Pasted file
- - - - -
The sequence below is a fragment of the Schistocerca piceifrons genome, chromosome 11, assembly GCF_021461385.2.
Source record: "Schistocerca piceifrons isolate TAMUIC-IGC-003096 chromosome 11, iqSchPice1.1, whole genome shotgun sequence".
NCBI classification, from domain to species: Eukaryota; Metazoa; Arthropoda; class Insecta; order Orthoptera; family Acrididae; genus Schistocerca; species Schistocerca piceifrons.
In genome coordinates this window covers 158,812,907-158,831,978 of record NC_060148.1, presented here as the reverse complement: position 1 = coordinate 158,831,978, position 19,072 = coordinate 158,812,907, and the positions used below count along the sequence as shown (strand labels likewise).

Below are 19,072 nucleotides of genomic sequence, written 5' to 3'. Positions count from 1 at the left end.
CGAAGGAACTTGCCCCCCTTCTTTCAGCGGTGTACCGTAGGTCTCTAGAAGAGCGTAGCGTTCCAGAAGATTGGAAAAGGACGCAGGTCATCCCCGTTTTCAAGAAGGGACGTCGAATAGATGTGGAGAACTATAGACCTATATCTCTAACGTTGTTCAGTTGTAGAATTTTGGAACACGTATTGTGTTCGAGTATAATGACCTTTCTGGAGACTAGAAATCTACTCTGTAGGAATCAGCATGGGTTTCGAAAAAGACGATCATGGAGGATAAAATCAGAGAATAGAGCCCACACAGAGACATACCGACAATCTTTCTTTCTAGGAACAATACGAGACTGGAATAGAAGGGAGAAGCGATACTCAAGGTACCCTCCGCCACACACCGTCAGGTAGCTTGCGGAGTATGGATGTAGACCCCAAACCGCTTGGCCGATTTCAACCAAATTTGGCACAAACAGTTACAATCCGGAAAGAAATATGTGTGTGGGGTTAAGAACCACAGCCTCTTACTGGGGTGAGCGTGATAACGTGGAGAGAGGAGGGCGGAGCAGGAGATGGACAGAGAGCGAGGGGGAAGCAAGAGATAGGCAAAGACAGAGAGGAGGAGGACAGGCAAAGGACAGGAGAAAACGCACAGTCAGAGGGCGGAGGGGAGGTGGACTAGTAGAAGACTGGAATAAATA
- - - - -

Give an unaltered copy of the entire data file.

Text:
The sequence below is a fragment of the Schistocerca piceifrons genome, chromosome 11, assembly GCF_021461385.2.
Source record: "Schistocerca piceifrons isolate TAMUIC-IGC-003096 chromosome 11, iqSchPice1.1, whole genome shotgun sequence".
NCBI classification, from domain to species: Eukaryota; Metazoa; Arthropoda; class Insecta; order Orthoptera; family Acrididae; genus Schistocerca; species Schistocerca piceifrons.
In genome coordinates this window covers 158,812,907-158,831,978 of record NC_060148.1, presented here as the reverse complement: position 1 = coordinate 158,831,978, position 19,072 = coordinate 158,812,907, and the positions used below count along the sequence as shown (strand labels likewise).

Below are 19,072 nucleotides of genomic sequence, written 5' to 3'. Positions count from 1 at the left end.
CGAAGGAACTTGCCCCCCTTCTTTCAGCGGTGTACCGTAGGTCTCTAGAAGAGCGTAGCGTTCCAGAAGATTGGAAAAGGACGCAGGTCATCCCCGTTTTCAAGAAGGGACGTCGAATAGATGTGGAGAACTATAGACCTATATCTCTAACGTTGTTCAGTTGTAGAATTTTGGAACACGTATTGTGTTCGAGTATAATGACCTTTCTGGAGACTAGAAATCTACTCTGTAGGAATCAGCATGGGTTTCGAAAAAGACGATCATGGAGGATAAAATCAGAGAATAGAGCCCACACAGAGACATACCGACAATCTTTCTTTCTAGGAACAATACGAGACTGGAATAGAAGGGAGAAGCGATACTCAAGGTACCCTCCGCCACACACCGTCAGGTAGCTTGCGGAGTATGGATGTAGACCCCAAACCGCTTGGCCGATTTCAACCAAATTTGGCACAAACAGTTACAATCCGGAAAGAAATATGTGTGTGGGGTTAAGAACCACAGCCTCTTACTGGGGTGAGCGTGATAACGTGGAGAGAGGAGGGCGGAGCAGGAGATGGACAGAGAGCGAGGGGGAAGCAAGAGATAGGCAAAGACAGAGAGGAGGAGGACAGGCAAAGGACAGGAGAAAACGCACAGTCAGAGGGCGGAGGGGAGGTGGACTAGTAGAAGACTGGAATAAATA